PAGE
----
Error #1: Fallacy of “False Equivalence“
In this argument, Sohail uses the “Impossible Game” argument of Theramin Trees, to falsely equate Islam, and Ahmadiyya Islamic theology in particular, with those of other faiths, ignoring that the nature of the claims of Ahmadiyya Islam are singularly different, especially as regards the nature of obtaining certainty of faith in this life.
Error #1: Logical fallacy of “False Premise”
Error #2: Lack of knowledge of Ahmadiyya history
In this argument, Sohail fails to recognise that Ahmadis would not ever place any value on a research study into prayer consisting of only Christian candidates. He uses this false premise as the basis of his argument that the Ahmadiyya leadership are too afraid to advocate for such a study.
His second error is in not realising that the Promised Messiah (as) himself advocated for an intercessional prayer study and was in fact probably one of the first in world history to describe a double-blinded, randomised controlled trial, in doing so!
Error #1: Invincible Ignorance Fallacy
Error #2: Straw-man fallacy
Error #3: Logical fallacy of “False Equivalence”
As in other articles, Sohail fails to even engage with the nature of the evidence provided by Ahmadiyya theology. He goes on to categorise all Ahmadiyya claims as inherently subjective in nature and then advances a straw-man argument (ironically!) on that basis relating to cognitive bias. Finally, he draws a false equivalence between personal goals and divinely-determined purpose.
Error #1: Anecdotal + Ad Hominem + Black or White
Three fallacies in one!
Firstly, he asserts that his observation is that Ahmadis don’t know their own theology because they haven’t read the commentaries of the Quran. Ironically, if Sohail had read half the commentaries he claims he has, he would not have made many of the errors he has. Regardless, the argument is purely anecdotal.
Secondly, the argument he advances is a fundamentally ad hominem one. He seeks to dismiss the lived religious experience of Ahmadis by claiming that they are ignorant of their faith because (according to his anecdotal observation) they have not studied it sufficiently.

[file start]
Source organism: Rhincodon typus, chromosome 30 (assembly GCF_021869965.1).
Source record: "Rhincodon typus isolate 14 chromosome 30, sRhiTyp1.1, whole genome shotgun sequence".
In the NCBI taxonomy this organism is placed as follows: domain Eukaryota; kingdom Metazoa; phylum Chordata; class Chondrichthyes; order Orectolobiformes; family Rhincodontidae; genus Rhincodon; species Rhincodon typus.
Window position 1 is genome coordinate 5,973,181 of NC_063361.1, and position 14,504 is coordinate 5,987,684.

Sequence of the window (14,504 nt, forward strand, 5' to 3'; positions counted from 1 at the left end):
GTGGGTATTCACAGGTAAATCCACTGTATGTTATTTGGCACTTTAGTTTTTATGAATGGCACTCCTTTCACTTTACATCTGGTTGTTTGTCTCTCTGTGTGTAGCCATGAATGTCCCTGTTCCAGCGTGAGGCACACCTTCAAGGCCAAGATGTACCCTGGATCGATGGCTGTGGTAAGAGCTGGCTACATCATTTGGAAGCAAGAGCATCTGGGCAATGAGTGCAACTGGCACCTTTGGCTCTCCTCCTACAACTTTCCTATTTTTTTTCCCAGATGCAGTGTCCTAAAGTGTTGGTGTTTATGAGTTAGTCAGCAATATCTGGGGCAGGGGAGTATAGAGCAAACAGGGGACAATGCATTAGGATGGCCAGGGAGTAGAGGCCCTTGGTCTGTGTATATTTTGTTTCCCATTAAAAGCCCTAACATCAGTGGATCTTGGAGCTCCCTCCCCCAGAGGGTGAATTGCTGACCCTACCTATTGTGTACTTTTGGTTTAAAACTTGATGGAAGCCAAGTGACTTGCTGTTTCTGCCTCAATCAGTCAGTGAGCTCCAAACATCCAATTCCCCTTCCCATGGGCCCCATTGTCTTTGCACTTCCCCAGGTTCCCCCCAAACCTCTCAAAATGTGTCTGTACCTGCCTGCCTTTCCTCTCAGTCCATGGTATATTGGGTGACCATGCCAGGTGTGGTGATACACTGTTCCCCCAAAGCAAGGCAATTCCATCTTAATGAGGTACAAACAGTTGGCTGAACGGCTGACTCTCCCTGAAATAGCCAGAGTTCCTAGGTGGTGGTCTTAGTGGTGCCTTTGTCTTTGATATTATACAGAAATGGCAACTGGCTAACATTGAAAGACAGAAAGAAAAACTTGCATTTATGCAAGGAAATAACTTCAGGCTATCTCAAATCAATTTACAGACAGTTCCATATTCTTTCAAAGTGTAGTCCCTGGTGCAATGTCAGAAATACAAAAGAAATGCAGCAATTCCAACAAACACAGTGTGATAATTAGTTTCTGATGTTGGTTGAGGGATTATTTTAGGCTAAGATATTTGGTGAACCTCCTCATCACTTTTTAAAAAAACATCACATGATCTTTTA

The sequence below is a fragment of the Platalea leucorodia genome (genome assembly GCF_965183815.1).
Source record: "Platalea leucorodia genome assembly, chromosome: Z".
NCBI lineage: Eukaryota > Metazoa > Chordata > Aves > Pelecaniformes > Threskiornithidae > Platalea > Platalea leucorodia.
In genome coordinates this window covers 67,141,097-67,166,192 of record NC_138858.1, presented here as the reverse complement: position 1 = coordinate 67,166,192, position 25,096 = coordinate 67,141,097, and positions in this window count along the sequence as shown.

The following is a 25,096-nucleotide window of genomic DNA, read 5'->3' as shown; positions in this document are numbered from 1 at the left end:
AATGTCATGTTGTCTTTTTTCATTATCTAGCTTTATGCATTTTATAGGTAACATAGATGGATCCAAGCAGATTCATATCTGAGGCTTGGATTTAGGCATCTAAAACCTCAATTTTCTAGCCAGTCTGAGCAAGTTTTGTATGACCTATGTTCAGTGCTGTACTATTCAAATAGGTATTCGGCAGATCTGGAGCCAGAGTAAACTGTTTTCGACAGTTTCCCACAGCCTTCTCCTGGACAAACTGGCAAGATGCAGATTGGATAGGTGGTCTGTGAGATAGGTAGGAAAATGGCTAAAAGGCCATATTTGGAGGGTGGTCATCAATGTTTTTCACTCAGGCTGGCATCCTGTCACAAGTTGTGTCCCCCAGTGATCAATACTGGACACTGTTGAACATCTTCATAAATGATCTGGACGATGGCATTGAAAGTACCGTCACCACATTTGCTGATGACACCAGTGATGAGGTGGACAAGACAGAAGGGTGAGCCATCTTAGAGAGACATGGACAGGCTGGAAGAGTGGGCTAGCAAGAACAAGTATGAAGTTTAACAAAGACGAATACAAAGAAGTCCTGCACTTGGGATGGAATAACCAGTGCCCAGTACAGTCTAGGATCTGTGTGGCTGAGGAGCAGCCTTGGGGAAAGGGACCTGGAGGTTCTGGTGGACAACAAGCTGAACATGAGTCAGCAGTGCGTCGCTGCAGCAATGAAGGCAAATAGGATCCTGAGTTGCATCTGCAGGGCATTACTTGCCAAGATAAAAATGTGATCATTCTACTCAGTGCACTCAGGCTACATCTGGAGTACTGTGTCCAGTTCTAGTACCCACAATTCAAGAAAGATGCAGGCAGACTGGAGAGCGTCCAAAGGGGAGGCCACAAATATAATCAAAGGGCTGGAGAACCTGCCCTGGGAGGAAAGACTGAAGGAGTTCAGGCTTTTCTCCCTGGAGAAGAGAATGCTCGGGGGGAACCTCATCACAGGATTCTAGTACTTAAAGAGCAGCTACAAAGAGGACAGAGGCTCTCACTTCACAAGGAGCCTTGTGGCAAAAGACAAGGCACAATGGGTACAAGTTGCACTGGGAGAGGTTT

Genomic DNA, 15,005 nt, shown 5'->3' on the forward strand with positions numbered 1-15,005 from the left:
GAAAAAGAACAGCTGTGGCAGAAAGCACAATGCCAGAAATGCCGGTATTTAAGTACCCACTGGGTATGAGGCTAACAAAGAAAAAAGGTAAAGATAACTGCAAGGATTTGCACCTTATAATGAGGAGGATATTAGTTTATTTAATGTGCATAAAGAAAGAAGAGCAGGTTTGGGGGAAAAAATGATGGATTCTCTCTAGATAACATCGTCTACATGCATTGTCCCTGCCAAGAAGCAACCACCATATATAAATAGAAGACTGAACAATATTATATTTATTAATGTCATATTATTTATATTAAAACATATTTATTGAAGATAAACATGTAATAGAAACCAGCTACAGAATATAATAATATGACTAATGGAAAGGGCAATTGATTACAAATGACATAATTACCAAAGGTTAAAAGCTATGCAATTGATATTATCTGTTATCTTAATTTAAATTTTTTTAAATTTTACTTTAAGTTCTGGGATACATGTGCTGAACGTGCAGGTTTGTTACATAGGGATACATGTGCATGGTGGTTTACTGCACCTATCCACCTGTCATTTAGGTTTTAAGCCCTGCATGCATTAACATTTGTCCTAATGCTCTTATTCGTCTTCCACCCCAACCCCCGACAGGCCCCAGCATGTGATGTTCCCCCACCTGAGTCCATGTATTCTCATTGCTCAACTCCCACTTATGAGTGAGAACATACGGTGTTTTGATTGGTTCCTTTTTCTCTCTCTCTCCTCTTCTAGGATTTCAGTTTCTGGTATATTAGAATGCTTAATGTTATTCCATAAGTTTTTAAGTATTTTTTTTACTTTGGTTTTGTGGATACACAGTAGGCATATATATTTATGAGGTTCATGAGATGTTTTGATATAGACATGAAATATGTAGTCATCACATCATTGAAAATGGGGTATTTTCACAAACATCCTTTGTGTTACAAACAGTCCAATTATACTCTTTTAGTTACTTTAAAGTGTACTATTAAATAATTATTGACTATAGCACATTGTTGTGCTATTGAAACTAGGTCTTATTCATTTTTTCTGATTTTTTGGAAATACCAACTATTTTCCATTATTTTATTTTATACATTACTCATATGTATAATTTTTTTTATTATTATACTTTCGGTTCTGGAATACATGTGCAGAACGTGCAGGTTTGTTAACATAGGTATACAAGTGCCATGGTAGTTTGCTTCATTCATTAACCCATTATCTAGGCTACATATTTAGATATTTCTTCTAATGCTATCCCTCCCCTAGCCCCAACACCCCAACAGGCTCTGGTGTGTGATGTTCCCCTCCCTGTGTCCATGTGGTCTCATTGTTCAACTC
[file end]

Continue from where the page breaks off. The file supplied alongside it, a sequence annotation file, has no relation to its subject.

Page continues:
Thirdly, he employs the “black or white” fallacy, which involves presenting the reader with two options, when in fact there are many more. This is the fundamental error he makes in this regard. In effect, he asserts that either Ahmadis have read about their theology and therefore adhere to their faith with eyes wide open, or, they have not read sufficiently the arguments in Jama’at literature, and thus blindly adhere to it. I highlight that many other options exist whereby an individual may recognise the truth of a faith without necessarily having read large volumes of commentaries and texts.
Error #1: Strawman + Ad Hominem
Error #2: The Texas Sharpshooter
In this heavily emotionally loaded section, Sohail advances multiple arguments, based on misquoting, misrepresentation, half-truths and un-truths about positions taken by the Promised Messiah (as), the 4th Khalifa (rh) and the current head of the Ahmadiyya Muslim Community (aba). His primary technique is therefore to advance a strawman argument in an attempt to push an Ad-Hominem. In the end, he appeals to the emotion of the reader, while cherry picking quotes (Texas Sharpshooter) to paint a false picture.
Error #1: Ambiguity
Sohail either deliberately or unknowingly, through the fallacy of ambiguity, misrepresents both what the multiverse is and what the Promised Messiah (as) wrote about the topic of multiple universes.
Error #1: No fallacy, just failure to read.
In this argument, Sohail argues for an interpretation of a Quranic verse that contradicts the very words of the Quranic verse itself.
Error #1: False Premise(s)
In this section, Sohail uses false premises to make his point. He asks why, if there is a cure for homosexuality, God hasn’t revealed it and if there isn’t, why would God punish it? He goes on to describe (erroneously) God’s actions as genocide and (wrongly) asserts that Islam mandates gay individuals to heterosexually marry.
His first error is in portraying the Islamic position on homosexuality as that of a literal disease, with a literal cure, rather than as a sin, as other sins are described in the Quran. There is no literal (medicinal) “cure” for any other sin, then why would homosexuality be any different? His second error is in arguing that homosexuality is an immutable trait. His third error is in falsely categorising God as a human actor. And his fourth error is in falsely characterising Islamic teachings.
Error #1: False Premise
Error #2: Strawman
In this section, Sohail gangs up with the Masked Arab, it seems, to firstly advance a false premise argument, that any verse of the Quran was revealed in response to demands by non-Muslims, refuted amply by multiple verses of the Quran itself. Secondly, Sohail uses a strawman of misrepresenting the Quranic chapter of Al-Kahf to have not imparted any information or knowledge relevant to the subject matter under discussion in the chapter, namely, the development of Christianity into a polytheistic creed.
On his website, linked above, Sohail writes that he has a tendency to “always … align myself with that which is true, and not just with that which is useful (or merely convenient)”. We applaud his verbal commitment to the truth, but we do wonder whether it has any meaning. Would anyone say differently about themselves? Regardless, we look forward to welcoming him back to Ahmadiyya Islam once he realises the falsity of his many criticisms, as detailed in the pages above.